Prescott, Prescott, what have you seen?
Precious Prescott, can we make your ghost stories come untrue?
Prescott, little Prescott, you are far away as I write, miles from my arms and light years from my power.
Little feels as lonely as “helpless,” but I am not alone today. No sooner did I sigh, “I can’t stop thinking about Prescott,” than the sighs piled high: “me too,” “me three!” The Tabby’s Place staff is one gnarled love knot of concern today, our hearts as one for one grey cat.
Little feels as lonely as “helpless,” but you, Prescott, are neither. You are in the sturdy care of Dr. Fantastic, the emergency vet we trust with our precious gems and our rarest treasures.
Little feels as lonely as “helpless,” but you have never been less alone in your life. When you came from tiny Rhode Island to weird New Jersey, you came into a family that loved you before we held you.
Prescott, gentle Prescott, we are yearning to hold you now.
We yearn to hold the shards of your story in a way that doesn’t cut us to the bone. We hunger to hold out hope for a world that can do what was done to you. We long to hold, in the same hand, the truth of your trauma and the triumph of grace.
Prescott, innocent Prescott, I cannot write all that I know. I couldn’t even bring myself to tell my mother when she saw my worried eyes, choking out a children’s-book version of “the little grey moonshadow who was…hurt. Badly.”
You were the one in pain, your tail pulled, your temperature tumbling, thirsty and weary and bleeding. You were the one with every right to rage, to resent, to hunker down in hate.
But we were the ones who wailed, as though the pain were ours to bear.
Prescott, mysterious Prescott, you bore us on your sparrow-soft wings. If we prided ourselves on loving you without question, you loved us in the absence of answers, loved us more than our species can ever earn or re-earn.
You trusted us, tender and thrilled just to see your face reflected back in our teary eyes. Perhaps you’d never seen yourself before, never realized how beautiful you were, how good “love” looks on little grey cats with eyes like stars.
Prescott, celestial Prescott, you held this new hope so tightly, you knocked the anger out of our arms. If you were so fixed on the future, so confident in our kindness, we had no right to despair.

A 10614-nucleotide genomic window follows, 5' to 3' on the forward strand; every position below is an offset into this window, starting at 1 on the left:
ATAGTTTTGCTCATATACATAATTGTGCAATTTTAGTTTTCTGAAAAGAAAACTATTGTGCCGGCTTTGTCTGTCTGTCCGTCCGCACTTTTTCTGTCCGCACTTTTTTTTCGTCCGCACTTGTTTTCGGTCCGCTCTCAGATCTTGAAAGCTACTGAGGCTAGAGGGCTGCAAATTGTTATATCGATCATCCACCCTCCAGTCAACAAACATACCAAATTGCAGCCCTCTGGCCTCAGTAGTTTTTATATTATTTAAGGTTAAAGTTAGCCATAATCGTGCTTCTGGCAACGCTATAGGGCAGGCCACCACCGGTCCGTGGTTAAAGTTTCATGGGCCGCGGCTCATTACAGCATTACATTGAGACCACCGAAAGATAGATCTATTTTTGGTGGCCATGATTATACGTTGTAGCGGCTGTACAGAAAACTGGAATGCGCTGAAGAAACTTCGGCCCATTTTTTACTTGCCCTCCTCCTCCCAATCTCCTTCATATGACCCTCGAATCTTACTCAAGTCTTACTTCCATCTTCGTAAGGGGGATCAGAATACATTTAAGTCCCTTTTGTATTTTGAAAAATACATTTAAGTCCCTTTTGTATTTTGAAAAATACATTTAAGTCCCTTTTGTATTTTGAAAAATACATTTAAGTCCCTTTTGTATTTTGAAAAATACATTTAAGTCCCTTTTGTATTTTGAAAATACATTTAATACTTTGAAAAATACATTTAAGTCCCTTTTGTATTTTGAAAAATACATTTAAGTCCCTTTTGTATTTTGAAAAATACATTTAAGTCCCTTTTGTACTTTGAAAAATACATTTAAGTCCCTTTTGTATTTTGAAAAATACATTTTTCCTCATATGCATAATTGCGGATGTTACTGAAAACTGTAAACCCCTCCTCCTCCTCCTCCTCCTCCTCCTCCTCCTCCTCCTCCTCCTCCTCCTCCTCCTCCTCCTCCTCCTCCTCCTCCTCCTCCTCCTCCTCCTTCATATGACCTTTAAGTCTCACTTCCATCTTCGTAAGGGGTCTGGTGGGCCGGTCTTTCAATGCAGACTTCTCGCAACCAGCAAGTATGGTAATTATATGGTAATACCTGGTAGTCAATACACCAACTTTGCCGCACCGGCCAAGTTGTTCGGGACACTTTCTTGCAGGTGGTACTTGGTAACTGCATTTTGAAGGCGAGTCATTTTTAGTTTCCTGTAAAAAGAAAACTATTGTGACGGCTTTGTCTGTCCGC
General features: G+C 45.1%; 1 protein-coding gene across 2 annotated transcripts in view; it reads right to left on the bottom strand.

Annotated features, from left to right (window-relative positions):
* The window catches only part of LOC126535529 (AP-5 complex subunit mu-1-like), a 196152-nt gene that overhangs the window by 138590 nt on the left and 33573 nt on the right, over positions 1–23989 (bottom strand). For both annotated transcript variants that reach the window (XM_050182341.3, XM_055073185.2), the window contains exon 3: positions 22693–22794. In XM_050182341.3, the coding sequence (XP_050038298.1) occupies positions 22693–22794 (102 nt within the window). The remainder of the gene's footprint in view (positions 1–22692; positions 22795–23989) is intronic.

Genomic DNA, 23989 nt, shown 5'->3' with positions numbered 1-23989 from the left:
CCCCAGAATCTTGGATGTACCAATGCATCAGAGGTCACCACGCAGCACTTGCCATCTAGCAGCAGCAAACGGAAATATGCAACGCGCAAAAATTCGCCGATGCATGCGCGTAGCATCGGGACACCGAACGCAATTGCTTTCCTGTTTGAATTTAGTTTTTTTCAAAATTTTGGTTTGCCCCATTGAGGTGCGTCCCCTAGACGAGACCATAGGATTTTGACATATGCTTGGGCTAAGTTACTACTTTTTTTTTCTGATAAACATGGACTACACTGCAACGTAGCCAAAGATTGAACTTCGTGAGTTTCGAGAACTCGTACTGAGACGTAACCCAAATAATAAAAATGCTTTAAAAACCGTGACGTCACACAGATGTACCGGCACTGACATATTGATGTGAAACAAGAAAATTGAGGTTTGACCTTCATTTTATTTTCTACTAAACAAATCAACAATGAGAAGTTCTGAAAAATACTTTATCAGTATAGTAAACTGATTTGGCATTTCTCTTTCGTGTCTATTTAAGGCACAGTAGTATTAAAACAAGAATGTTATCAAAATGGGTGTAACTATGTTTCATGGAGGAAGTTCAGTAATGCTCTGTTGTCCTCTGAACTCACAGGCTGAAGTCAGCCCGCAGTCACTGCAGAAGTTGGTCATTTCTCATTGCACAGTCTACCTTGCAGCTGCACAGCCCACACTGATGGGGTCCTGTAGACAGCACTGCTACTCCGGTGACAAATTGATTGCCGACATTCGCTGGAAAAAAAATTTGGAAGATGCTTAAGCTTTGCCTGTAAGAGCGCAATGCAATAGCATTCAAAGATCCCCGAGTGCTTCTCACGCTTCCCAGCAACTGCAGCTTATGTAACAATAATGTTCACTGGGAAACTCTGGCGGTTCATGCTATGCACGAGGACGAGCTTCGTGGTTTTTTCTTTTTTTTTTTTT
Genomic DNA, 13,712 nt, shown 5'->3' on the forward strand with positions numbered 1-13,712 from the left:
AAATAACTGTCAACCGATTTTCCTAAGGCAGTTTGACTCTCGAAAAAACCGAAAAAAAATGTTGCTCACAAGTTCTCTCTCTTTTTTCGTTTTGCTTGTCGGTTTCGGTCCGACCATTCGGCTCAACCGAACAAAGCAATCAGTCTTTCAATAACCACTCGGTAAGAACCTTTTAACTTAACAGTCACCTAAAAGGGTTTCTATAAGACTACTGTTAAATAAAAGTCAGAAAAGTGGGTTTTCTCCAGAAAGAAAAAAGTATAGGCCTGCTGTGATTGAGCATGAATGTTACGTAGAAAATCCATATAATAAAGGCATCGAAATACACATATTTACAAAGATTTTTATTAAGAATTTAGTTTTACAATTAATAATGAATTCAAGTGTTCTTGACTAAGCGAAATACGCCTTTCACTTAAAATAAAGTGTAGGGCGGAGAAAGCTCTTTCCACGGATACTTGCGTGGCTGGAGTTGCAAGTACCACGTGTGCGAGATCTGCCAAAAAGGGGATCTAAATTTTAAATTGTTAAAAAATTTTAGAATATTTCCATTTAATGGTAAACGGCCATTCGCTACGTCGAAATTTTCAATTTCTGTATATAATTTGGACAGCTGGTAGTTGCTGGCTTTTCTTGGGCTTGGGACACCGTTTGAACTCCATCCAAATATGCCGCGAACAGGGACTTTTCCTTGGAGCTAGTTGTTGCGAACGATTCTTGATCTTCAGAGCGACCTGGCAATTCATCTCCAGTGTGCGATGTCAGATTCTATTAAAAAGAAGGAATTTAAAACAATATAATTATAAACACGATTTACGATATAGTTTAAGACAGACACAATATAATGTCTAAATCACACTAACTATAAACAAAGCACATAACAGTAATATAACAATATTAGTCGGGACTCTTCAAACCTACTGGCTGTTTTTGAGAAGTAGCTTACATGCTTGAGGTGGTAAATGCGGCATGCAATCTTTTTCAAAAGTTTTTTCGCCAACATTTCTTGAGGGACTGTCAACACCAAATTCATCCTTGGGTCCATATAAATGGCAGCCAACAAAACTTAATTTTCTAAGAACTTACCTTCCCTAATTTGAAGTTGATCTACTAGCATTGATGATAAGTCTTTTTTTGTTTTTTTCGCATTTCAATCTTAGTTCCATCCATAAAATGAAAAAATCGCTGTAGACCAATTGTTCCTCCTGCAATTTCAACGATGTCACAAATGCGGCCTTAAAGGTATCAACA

We had to deliver hope, as though born for the first time in history.
We had to press on, press our fingerprints into the soft clay of the new world you deserved.
We had to hurry, for your situation was precarious.
Prescott, precious Prescott, you were not guaranteed to make it through the night. Your urinary tract infection was clobbering your tiny kidneys; your architecture was in ruins; concerns for sepsis were real.
We wept; you hoped. We loved; you trusted. We whispered “precarious;” you defined it.
From the same Latin root for “prayer,” the word means “held through the favor of another.”
To be precarious is to live and thrive only if you are sheltered and chosen. To be precarious is to be only as safe as you are loved.
To be precarious is, at Tabby’s Place, to be precious.
To be held is to live in hope.
Prescott, priceless Prescott, you are held now, helpless no more, as strong as the story that love can write. The ghosts of your past cannot touch you, their prickly pencil shavings swept off your stripes with our very first kiss. The pen is in mercy’s hand.
The ending is both unknown and assured.
Your little sparrow body has miles to go, and we cannot know all it will take to heal you.
But Prescott, our Prescott, you are never more than a breath from your family now. You have come home. You have taken your place among the precarious — cats and people, wounded healers and sooty angels — and you have been held.
You have entered the true story.
You have entered our whole hearts, for our whole lives.
Prescott, beloved Prescott, together we are held. Together we will hold onto hope.
The rumors are true. Grace is non-fiction. Love prevails for the precarious.
Press on, Prescott my love.